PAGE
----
A "tech conference" called LambdaConf, after a blind reviewing process, accepted a technical presentation proposal from someone who had written about unpopular views on politics. Pressure groups demanded the conference exclude him; when the conference organizers decided not to do so, the pressure groups campaigned to have corporate sponsors withdraw support. Much to their discredit, most of the corporate sponsors did in fact do so. A "crowdfunding" campaign has been organized to replace the money those sponsors could have provided. I have donated, and I hope you will as well.
I would like to say a few words about my close friend Axel Harvey, who I'm informed died yesterday.
My text for today is from Pink Floyd (Another Brick in the Wall, part II): "If you don't eat your meat, you can't have any pudding!" I'd like to talk about the fallacy embedded in that statement. It's related to many well-known fallacies, but I haven't been able to find an existing name that applies specifically to this fallacy in this form without mixing it up with other things. So I'd like to give it a new name: let this be known as the fallacy of the Pudding.
Shortly after I finished my PhD in 2008, I took about half a year off from other work, and wrote a 100,000-word science fiction thriller called Shining Path. That was half a year for the actual writing. It was a synthesis of notes and other material I'd been collecting for a number of years previously. I then spent the next three years or so looking for an agent to represent it.
日本語が分かっても、時々英語で植字をしなければならないです。 英語では文章と言葉の中で、いつも空白あります。 LaTeXを使えば、もしかしたら文章と言葉の空白が難しいです。 今日本件の勉強をしましょう。
これはTeX & LaTeX Advent Calendar 2015に僕の寄贈です。
I found an interesting problem while working on a test case generator for the Tsukurimashou Project. The thing is that I'd like to assign an identifying code, which I will call an address, to each line of code in a code base. It's to be understood that these addresses have nothing to do with machine memory addresses, and they need not be sequential; they are just opaque entities that designate lines of code. Anyway, I would like lines of code to keep the same addresses, at least probabilistically, when the program is modified, so that when I collect test information about a line of code I can still keep most of it after I update the software.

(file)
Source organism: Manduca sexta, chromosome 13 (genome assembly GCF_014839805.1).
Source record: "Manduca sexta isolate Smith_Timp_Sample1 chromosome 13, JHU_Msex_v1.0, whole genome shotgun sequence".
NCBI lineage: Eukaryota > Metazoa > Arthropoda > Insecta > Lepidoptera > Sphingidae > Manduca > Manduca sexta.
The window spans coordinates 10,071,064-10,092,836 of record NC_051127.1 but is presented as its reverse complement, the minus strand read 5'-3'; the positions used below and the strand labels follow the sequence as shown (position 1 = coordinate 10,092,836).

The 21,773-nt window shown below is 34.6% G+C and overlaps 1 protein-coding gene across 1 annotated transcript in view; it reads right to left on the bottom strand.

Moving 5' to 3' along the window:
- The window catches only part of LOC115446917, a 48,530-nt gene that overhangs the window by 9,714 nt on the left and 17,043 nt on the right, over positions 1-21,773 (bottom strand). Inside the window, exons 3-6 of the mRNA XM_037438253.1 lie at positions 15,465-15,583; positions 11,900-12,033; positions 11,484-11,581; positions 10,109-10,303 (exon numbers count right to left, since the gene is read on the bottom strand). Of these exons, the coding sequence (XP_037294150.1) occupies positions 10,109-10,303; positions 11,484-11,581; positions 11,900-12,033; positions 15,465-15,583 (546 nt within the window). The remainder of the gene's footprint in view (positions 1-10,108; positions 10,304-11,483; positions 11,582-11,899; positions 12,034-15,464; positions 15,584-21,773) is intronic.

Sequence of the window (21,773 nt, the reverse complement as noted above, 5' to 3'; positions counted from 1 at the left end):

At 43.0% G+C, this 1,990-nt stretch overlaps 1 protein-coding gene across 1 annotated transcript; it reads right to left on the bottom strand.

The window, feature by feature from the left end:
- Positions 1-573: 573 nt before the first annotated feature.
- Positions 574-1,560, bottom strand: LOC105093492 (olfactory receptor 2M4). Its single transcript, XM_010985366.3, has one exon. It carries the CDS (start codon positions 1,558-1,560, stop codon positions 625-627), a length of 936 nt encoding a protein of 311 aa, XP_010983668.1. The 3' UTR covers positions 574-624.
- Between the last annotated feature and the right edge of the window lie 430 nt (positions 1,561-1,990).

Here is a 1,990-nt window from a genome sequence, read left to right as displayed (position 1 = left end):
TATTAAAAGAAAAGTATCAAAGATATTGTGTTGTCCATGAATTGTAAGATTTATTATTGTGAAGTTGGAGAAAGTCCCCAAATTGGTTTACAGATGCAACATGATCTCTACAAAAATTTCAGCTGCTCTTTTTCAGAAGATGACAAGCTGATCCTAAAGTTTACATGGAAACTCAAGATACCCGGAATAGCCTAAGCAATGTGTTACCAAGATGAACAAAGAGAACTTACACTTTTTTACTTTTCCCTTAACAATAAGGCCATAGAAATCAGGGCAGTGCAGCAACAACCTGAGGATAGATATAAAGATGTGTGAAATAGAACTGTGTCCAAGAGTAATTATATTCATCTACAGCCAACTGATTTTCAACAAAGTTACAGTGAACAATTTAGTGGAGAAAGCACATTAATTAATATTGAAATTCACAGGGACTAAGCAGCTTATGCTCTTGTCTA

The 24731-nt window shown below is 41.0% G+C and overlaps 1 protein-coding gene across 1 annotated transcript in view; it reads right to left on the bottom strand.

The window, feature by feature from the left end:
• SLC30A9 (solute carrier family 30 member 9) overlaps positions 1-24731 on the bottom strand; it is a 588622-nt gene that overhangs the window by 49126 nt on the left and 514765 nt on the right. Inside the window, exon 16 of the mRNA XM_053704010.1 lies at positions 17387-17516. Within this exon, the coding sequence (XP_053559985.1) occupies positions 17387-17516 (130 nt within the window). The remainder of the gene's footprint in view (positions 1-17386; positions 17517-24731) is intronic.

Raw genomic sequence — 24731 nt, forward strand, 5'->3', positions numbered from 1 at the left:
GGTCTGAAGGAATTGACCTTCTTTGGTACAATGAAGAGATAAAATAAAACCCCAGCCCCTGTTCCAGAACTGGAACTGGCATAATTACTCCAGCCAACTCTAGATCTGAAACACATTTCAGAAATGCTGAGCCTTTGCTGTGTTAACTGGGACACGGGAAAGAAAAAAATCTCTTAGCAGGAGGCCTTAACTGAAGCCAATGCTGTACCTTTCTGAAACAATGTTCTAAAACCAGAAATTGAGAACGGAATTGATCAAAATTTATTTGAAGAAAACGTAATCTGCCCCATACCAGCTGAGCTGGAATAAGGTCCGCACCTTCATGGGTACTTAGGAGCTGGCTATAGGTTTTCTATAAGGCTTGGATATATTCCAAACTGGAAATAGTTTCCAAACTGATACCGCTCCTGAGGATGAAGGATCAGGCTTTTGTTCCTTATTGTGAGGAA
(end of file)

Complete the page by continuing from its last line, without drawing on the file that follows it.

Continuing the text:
I have posted a detailed set of notes (PDF file) describing the theory behind my Black Swan Suite, detailing the endless chase of Elmer and Daffy across Penrose, pinwheel, and other nonperiodic tilings of the plane. Fans of music and computational geometry may find the document interesting. At the very least, it was fun to typeset.
This was originally a Facebook comment, to one of my friends who had posted one of the original articles there, but a lot of other people in my circles are re-sharing the same articles, more general distribution of these comments is appropriate, and anyway Facebook is an untrustworthy platform. So, here's a repost. For necessary context, see the earlier articles from Edward Schlosser and Koritha Mitchell. Both of these articles have received a whole lot of circulation in the last few days, but I'm not sure they've received enough serious attention.
On this first day of 2015 I'm writing down some things that are important and that I wish people around me would know. There's nothing here that I haven't said before. My usual pattern is to say something and treat it as settled, because I expect everyone present at the time to remember it once they've been told. But not all of my friends have been paying attention to all of my writings for all of the decades I have been writing, and maybe at this time some repetition is appropriate. I wish I could have ten thousand readers for this and for all of my important postings. I may be lucky to get as many as ten readers. But if nothing else, the exercise of choosing what I want to say today is of some use to me personally, whether anybody reads it or not.
It's New Year's Eve in Copenhagen, and time for another update.